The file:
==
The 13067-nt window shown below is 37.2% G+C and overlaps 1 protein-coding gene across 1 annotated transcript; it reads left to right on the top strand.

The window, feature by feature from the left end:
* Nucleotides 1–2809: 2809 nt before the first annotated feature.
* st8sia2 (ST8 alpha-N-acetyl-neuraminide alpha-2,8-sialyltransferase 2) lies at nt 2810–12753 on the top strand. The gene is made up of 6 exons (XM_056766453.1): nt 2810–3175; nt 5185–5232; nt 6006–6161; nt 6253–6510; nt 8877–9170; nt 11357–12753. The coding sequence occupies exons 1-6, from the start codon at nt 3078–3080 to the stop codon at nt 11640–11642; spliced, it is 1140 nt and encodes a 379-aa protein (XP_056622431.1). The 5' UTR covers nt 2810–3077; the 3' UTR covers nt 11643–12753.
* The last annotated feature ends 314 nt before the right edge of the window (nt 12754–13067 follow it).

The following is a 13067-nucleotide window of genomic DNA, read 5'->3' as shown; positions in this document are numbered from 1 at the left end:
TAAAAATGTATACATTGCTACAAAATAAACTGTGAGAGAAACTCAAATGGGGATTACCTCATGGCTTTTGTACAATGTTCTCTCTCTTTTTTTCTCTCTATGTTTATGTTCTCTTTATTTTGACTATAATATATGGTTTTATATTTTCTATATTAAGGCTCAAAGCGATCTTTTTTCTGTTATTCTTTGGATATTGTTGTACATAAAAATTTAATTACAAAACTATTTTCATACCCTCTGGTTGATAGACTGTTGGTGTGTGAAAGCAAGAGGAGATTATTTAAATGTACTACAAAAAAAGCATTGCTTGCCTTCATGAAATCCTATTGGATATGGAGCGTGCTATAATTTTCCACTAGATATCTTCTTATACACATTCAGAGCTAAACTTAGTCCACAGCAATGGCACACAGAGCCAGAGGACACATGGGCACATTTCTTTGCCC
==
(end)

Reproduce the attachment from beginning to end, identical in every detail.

The 13067-nt window shown below is 37.2% G+C and overlaps 1 protein-coding gene across 1 annotated transcript; it reads left to right on the top strand.

The window, feature by feature from the left end:
* Nucleotides 1–2809: 2809 nt before the first annotated feature.
* st8sia2 (ST8 alpha-N-acetyl-neuraminide alpha-2,8-sialyltransferase 2) lies at nt 2810–12753 on the top strand. The gene is made up of 6 exons (XM_056766453.1): nt 2810–3175; nt 5185–5232; nt 6006–6161; nt 6253–6510; nt 8877–9170; nt 11357–12753. The coding sequence occupies exons 1-6, from the start codon at nt 3078–3080 to the stop codon at nt 11640–11642; spliced, it is 1140 nt and encodes a 379-aa protein (XP_056622431.1). The 5' UTR covers nt 2810–3077; the 3' UTR covers nt 11643–12753.
* The last annotated feature ends 314 nt before the right edge of the window (nt 12754–13067 follow it).

The following is a 13067-nucleotide window of genomic DNA, read 5'->3' as shown; positions in this document are numbered from 1 at the left end:
TAAAAATGTATACATTGCTACAAAATAAACTGTGAGAGAAACTCAAATGGGGATTACCTCATGGCTTTTGTACAATGTTCTCTCTCTTTTTTTCTCTCTATGTTTATGTTCTCTTTATTTTGACTATAATATATGGTTTTATATTTTCTATATTAAGGCTCAAAGCGATCTTTTTTCTGTTATTCTTTGGATATTGTTGTACATAAAAATTTAATTACAAAACTATTTTCATACCCTCTGGTTGATAGACTGTTGGTGTGTGAAAGCAAGAGGAGATTATTTAAATGTACTACAAAAAAAGCATTGCTTGCCTTCATGAAATCCTATTGGATATGGAGCGTGCTATAATTTTCCACTAGATATCTTCTTATACACATTCAGAGCTAAACTTAGTCCACAGCAATGGCACACAGAGCCAGAGGACACATGGGCACATTTCTTTGCCC